Remembering Jnananjan Niyogi Ji
He was attracted towards the movement against partition of Bengal in 1905. He formed a youth organisation named ‘Band of Hope’ and in 1916, was appointed president of Temperance Federation, a movement against consumption of alcoholic drinks.
In 1870, Keshub Chunder Sen had established the Working Man’s Institution. It was meant for education of the working class and practical training of the middle class. The institution closed down after sometime. In order to revive the idea, Jnananjan Niyogi got together a group of youngsters to form the Calcutta Working Men’s Institution at 1/5 Raja Dinendra Street, Kolkata in 1909. Apart from regular school classes, it organised practical training for such crafts as book binding, tailoring, umbrella making, leatherwork and signboard painting. Apart from its educational and training activities, it organised medical assistance and carried out development work for the benefit of the poor residents living in slums.
He extensively toured the rural areas of Bengal and started using the magic lantern for spreading consciousness amongst the poor and uneducated sections of the population. He was a pioneer in this matter and acquired fame for adopting this method of mass communication in India. It proved to be highly effective and soon attracted the wrath of the administration.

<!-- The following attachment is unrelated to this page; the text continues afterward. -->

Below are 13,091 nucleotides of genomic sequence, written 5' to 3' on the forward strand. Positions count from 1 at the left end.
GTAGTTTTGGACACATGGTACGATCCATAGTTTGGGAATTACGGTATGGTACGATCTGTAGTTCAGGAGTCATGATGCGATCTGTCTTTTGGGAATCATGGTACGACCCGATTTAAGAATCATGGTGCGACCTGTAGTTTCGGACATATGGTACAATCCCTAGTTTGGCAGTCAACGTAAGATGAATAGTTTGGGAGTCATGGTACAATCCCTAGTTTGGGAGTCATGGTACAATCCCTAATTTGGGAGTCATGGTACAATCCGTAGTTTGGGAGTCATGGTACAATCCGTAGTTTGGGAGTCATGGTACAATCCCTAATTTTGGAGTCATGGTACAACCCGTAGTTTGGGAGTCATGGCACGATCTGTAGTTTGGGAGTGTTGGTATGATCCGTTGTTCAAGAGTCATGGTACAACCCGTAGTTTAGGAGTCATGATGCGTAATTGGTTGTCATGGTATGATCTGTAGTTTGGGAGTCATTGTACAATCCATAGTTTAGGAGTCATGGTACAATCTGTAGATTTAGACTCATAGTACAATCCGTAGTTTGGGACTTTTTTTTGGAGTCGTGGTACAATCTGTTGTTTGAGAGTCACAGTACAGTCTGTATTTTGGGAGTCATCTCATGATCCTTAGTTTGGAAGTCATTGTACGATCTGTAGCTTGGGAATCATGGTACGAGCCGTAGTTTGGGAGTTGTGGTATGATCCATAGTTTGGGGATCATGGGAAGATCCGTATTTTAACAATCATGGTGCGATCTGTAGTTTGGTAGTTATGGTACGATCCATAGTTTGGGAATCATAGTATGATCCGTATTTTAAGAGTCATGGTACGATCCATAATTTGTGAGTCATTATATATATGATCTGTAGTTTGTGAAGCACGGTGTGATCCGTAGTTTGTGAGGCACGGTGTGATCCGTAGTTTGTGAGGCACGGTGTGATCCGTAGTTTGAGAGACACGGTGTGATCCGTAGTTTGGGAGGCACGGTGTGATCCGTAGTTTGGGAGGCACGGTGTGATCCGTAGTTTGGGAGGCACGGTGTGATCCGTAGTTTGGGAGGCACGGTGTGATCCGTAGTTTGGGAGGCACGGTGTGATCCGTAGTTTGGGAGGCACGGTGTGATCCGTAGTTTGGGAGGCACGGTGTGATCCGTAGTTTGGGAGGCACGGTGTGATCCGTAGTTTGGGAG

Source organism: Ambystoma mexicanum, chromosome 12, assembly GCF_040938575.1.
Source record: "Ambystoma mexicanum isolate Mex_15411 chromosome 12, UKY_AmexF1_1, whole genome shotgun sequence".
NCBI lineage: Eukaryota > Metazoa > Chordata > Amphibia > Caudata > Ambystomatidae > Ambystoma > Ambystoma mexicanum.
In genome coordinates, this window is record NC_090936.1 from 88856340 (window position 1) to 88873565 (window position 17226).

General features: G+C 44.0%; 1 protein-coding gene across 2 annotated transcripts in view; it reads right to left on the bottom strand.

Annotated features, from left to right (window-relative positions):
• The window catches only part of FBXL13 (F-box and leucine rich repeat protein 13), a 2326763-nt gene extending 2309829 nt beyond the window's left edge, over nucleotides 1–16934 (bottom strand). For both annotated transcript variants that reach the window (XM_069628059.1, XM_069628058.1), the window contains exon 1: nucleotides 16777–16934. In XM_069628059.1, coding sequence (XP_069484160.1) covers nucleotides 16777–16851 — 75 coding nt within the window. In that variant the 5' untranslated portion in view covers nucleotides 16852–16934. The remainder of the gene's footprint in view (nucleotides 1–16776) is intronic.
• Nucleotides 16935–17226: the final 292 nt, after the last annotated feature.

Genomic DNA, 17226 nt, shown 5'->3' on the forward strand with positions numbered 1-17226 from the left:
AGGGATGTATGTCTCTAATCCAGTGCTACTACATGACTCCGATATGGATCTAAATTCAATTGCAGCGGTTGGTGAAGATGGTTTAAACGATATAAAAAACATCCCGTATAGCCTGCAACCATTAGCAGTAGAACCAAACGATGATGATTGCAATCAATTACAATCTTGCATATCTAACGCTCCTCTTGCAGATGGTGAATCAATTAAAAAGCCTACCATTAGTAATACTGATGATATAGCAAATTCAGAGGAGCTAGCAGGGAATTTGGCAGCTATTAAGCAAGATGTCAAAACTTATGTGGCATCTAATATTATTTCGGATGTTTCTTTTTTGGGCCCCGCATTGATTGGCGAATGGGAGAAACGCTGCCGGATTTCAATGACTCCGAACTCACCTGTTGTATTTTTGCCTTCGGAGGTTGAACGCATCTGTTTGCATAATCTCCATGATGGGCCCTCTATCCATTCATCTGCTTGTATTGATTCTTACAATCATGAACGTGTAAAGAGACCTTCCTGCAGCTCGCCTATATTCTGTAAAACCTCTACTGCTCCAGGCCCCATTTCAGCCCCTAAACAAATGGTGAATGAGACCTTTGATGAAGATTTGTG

In order to promote the use of indigenous materials, he used to organise Swadeshi Mela during the Durga Puja festivities. He set up a permanent exhibition at Barabazar and opened a sales counter named Swadeshi Bhandar at College Street Market. At the request of Subhas Chandra Bose, then Mayor of Kolkata, he set up the Commercial Museum on the first floor of College Street Market and organised a Buy Swadeshi movement.
When refugees poured in from East Pakistan, he put his heart and soul in rehabilitation work. He organised a mobile exhibition on rails the promotion of indigenously manufactured products and displayed his organisational skills during the first all-India exhibition at Eden Gardens in 1948.
He died, aged 65, on 13 February 1956 at the Calcutta Working Men’s Institution.